For some women, morning sickness begins to wane at the back end of the first trimester. For others, though, it can last much longer, with many moms-to-be dealing with nausea and vomiting throughout the whole pregnancy. Of course, that horrible nauseousness can keep women from doing the things they want and need to do during the day. Thankfully, there are foods that fight nausea during pregnancy that can help keep morning sickness on the back burner. If you're combatting morning sickness, give these foods a try.
Foods that fight nausea during pregnancy

Read more
Is it common to have pregnancy second trimester headaches?
How to tell if this common ailment is safe during pregnancy
Woman laying down with headache

Pregnancy can be amazing and frustrating. It’s the critical time that mom forms the bond between herself and her baby. However, symptoms and side effects of growing a human being can cause a fair amount of discomfort. Whether the cause is stress, injury, surging hormones, or slight dehydration, expecting moms are bound to experience at least one or two headaches throughout their pregnancy, leaving many to wonder if it's common to have pregnancy second-trimester headaches.

Triggered headaches are common in pregnancy, especially during the first trimester when pregnancy hormones double and triple. But what about later-trimester headaches? Could they just be a passing issue due to stress or hormone imbalance? Or could they be a sign of something more serious? Let’s look at what the experts say to ease the minds of troubled moms looking for aid.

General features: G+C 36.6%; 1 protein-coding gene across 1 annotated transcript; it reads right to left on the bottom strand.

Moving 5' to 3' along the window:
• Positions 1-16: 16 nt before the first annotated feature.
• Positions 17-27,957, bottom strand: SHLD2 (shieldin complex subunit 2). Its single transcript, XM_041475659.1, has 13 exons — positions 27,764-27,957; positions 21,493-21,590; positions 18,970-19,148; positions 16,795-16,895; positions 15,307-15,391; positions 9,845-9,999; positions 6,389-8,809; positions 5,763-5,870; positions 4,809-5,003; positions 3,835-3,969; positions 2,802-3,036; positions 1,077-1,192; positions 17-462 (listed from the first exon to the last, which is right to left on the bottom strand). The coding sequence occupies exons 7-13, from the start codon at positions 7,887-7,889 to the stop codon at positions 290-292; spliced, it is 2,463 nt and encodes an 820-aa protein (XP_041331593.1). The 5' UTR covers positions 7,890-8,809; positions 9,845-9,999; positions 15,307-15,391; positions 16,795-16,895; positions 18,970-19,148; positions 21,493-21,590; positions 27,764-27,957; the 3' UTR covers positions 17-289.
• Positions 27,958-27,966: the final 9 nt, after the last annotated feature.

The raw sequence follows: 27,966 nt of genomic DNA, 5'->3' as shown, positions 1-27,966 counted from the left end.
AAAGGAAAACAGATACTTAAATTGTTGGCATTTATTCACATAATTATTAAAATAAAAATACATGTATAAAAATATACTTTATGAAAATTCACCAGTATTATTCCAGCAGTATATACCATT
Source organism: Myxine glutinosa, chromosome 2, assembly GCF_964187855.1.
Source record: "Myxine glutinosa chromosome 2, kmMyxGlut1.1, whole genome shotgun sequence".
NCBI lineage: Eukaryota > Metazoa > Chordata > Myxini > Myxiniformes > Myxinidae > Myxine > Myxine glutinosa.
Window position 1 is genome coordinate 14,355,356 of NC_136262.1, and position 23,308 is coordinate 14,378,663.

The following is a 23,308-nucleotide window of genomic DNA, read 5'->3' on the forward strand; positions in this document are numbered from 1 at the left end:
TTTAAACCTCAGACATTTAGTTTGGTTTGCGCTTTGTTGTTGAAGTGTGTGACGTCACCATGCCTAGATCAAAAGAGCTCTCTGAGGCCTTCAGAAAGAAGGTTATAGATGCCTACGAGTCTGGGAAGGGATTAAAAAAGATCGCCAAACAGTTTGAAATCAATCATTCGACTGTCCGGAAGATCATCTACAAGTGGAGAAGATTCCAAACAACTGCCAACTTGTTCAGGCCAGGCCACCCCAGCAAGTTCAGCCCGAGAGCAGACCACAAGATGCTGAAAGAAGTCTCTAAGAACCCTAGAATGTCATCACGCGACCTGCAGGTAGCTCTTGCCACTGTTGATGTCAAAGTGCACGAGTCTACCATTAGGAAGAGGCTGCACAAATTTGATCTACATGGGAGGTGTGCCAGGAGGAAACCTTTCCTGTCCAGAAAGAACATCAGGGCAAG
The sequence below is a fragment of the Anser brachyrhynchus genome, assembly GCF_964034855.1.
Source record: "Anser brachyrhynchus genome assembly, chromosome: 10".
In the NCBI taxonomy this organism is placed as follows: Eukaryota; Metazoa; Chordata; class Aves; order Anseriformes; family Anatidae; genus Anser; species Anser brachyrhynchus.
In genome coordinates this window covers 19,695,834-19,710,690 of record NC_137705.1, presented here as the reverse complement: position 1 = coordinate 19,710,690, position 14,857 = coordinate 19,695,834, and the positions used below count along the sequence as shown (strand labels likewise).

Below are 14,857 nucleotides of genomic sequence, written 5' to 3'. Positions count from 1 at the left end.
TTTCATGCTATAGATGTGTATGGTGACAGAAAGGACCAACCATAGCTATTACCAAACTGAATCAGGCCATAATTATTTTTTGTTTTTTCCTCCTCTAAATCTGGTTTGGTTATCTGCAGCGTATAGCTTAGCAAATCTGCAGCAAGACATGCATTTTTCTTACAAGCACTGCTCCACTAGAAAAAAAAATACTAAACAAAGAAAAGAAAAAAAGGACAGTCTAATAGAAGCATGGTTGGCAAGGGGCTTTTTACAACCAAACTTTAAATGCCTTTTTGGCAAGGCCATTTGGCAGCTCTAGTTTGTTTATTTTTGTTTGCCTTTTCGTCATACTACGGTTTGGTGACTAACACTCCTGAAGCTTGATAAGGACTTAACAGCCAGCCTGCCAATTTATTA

What is a headache, anyway?

Read more
How do you determine fetal weight? Use an estimated fetal weight calculator
Here's why estimated fetal weight is important
A pregnant woman holding a laptop in her lap while holding her belly

Expectant parents are curious about every aspect of their unborn child. Whether it's finding out the gender or using those 3d sonogram images to see if the baby has hair, there's endless fascination in finding out everything possible before the baby is born, and that includes birth weight. Knowing how much your baby weighs while in the womb isn't just a good way to help mentally prepare for childbirth, but it's also an important marker for fetal development that can impact wellness outcomes during childhood and adolescence.

Low birth weight can affect brain development in infancy and childhood, as studies have shown that it impacts cerebral cortex development well into adolescence. The cerebral cortex is the area of the brain responsible for functions such as consciousness, thought, emotion, reasoning, language, and memory. It's a pretty big deal.

Read more